Authorities announce measures to bring down TB prevalence, highest in the OECD
To many people, tuberculosis, often abbreviated as TB, is a disease in novels or TV dramas: The beautiful but pale protagonist spits blood on his or her white handkerchief and cries over their fate. A classic scene in a romantic novel.
However, the real tuberculosis is nothing romantic. The hemoptysis and excessive coughing consume all energy and contagiousness prevents even the closest family members from visiting the patient often.
As of 2009, 71,200 people have been treated for the disease in Korea and about 35,800 new patients are reported every year. That figure is equivalent to 88 of every 100,000 people suffering from the disease, with a death rate of 5.5. The prevalence and death rates are the highest among OECD member states.
Tuberculosis is a bacterial infection. The bacteria usually attacks the lungs, but can also damage other parts of the body. About 10 percent of people infected get the disease.
TB does not seem preventable except for BCG shots for infants ― the germs spread through the air when a carrier coughs, sneezes or, sometimes, talks.
Dr. David Ashkin, a pulmonary specialist with a research interest in tuberculosis, examines a chest X-ray at A.G. Holley State Hospital in Florida. (Bloomberg)
Therefore, the U.S. National Institutes of Health advises people who have had a cough that lasts three weeks or longer, or have experienced weight loss to visit the nearest clinic to get examined. Weakness or fatigue, coughing up blood or mucus, fever, chills and night sweats are also symptoms.
Staying in clean air and taking plenty of rest, medication is enough for most patients to recover.
Still, drug-resistant TB affects 3,000 new people every year. This ultra-powerful form of the disease is known to be resistant against conventional TB drugs such as isoniazid and rifampicin, and requires extra care.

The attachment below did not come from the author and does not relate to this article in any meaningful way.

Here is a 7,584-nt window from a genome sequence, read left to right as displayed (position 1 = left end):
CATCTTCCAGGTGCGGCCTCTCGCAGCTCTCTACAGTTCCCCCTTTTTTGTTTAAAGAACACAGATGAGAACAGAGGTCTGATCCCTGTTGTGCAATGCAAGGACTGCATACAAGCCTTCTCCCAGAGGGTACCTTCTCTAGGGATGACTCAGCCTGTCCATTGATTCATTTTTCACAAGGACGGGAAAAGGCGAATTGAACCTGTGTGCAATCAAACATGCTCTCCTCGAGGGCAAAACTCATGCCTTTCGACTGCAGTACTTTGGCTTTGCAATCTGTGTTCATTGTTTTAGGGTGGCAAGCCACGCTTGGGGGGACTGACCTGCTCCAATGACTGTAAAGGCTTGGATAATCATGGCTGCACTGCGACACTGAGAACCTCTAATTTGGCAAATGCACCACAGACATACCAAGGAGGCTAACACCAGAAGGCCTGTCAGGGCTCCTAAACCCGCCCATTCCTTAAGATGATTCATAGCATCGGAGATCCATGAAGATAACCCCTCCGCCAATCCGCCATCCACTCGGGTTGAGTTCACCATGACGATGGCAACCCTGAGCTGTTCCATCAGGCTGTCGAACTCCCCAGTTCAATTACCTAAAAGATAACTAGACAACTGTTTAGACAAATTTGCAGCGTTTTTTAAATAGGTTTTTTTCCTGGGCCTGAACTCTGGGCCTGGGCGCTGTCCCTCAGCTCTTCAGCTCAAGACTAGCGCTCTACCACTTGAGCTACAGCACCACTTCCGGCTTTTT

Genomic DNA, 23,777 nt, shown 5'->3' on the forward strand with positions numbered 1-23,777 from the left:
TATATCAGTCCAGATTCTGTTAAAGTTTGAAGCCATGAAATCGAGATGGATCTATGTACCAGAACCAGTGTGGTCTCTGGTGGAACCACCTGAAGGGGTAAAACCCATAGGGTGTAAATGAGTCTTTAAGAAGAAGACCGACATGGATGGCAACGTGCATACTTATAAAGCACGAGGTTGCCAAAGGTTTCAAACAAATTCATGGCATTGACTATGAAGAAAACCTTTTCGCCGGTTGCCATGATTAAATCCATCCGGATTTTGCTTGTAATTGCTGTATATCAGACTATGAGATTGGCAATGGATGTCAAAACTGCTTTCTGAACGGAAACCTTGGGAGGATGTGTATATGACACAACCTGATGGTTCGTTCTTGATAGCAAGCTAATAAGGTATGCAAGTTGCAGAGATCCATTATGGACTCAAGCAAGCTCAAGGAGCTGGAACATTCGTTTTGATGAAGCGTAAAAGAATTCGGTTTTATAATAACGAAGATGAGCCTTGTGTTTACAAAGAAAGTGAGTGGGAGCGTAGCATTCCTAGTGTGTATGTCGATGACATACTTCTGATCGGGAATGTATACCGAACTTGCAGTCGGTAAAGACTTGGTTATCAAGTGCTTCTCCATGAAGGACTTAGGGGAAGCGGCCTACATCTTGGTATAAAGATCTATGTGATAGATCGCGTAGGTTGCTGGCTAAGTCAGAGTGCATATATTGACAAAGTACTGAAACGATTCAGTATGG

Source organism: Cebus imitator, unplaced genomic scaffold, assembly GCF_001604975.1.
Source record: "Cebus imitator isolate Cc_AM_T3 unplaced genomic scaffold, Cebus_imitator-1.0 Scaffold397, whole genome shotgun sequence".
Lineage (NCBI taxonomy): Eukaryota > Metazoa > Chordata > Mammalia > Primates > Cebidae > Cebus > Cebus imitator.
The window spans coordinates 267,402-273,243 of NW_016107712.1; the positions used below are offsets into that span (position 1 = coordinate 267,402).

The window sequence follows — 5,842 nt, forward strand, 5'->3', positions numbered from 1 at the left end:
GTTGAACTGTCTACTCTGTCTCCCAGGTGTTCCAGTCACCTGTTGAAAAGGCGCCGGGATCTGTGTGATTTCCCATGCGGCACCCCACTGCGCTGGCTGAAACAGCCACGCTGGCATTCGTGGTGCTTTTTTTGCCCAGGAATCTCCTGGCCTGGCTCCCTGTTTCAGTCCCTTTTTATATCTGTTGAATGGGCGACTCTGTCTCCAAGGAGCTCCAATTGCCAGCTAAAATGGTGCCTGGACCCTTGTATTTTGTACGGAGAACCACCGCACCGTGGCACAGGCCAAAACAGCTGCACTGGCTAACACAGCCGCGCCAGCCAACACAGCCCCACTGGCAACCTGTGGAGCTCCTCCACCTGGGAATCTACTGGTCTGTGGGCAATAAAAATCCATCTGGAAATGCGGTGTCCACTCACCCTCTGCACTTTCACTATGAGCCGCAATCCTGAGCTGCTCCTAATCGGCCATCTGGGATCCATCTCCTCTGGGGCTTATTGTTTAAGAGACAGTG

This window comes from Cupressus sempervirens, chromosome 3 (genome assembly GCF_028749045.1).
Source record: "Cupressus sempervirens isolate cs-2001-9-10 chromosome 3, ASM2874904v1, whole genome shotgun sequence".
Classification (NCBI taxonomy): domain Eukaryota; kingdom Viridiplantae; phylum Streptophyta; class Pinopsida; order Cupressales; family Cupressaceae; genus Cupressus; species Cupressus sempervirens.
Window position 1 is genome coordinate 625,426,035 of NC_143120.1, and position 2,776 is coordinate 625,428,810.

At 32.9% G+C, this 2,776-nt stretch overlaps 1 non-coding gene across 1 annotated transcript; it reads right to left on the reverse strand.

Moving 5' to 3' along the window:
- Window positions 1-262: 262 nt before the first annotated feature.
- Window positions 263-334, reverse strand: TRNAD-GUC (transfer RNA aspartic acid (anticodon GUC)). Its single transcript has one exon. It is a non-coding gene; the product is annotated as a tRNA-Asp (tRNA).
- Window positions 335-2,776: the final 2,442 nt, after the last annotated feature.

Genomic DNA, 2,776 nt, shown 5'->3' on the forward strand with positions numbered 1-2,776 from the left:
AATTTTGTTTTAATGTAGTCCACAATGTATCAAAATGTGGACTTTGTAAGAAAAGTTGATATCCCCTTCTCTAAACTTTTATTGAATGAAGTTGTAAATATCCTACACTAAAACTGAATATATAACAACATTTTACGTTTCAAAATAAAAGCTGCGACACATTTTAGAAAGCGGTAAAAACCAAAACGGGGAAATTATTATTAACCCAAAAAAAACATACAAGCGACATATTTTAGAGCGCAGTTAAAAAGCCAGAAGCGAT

“About half of MDR-TB patients die within seven years if not treated at an appropriate time. Because the primary stage of the disease is similar to catching a cold, many people do not take it seriously,” Dr. Lee Sang-hak of Catholic University said.
The Ministry of Health and Welfare and the Centers for Disease Control and Prevention on Wednesday announced a set of guidelines to bring down the prevalence of TB to the OECD average of 17.7 per 100,000.
Those who register themselves as TB patients or TB germ careers will be subsidized for half the cost of medication. Currently, the National Health Insurance covers 90 percent of the treatment cost and the patient has to pay only 10 percent, but the new rules will reduce the amount borne by patients to 5 percent, the KCDC said.
Hospitalization for quarantine will be supported too, while the state will look after low income patients’ families when the main income earner undergoes treatment.
Authorities also mandated that family members and people who share spaces with TB carriers or patients take regular checkups to contain the further spread of the disease.
“TB is rather a controllable disease if one keeps medication and other rules in life. We hope the guidelines could eradicate the disease in the future,” KCDC Chief Lee Jong-ku, said.
By Bae Ji-sook (firstname.lastname@example.org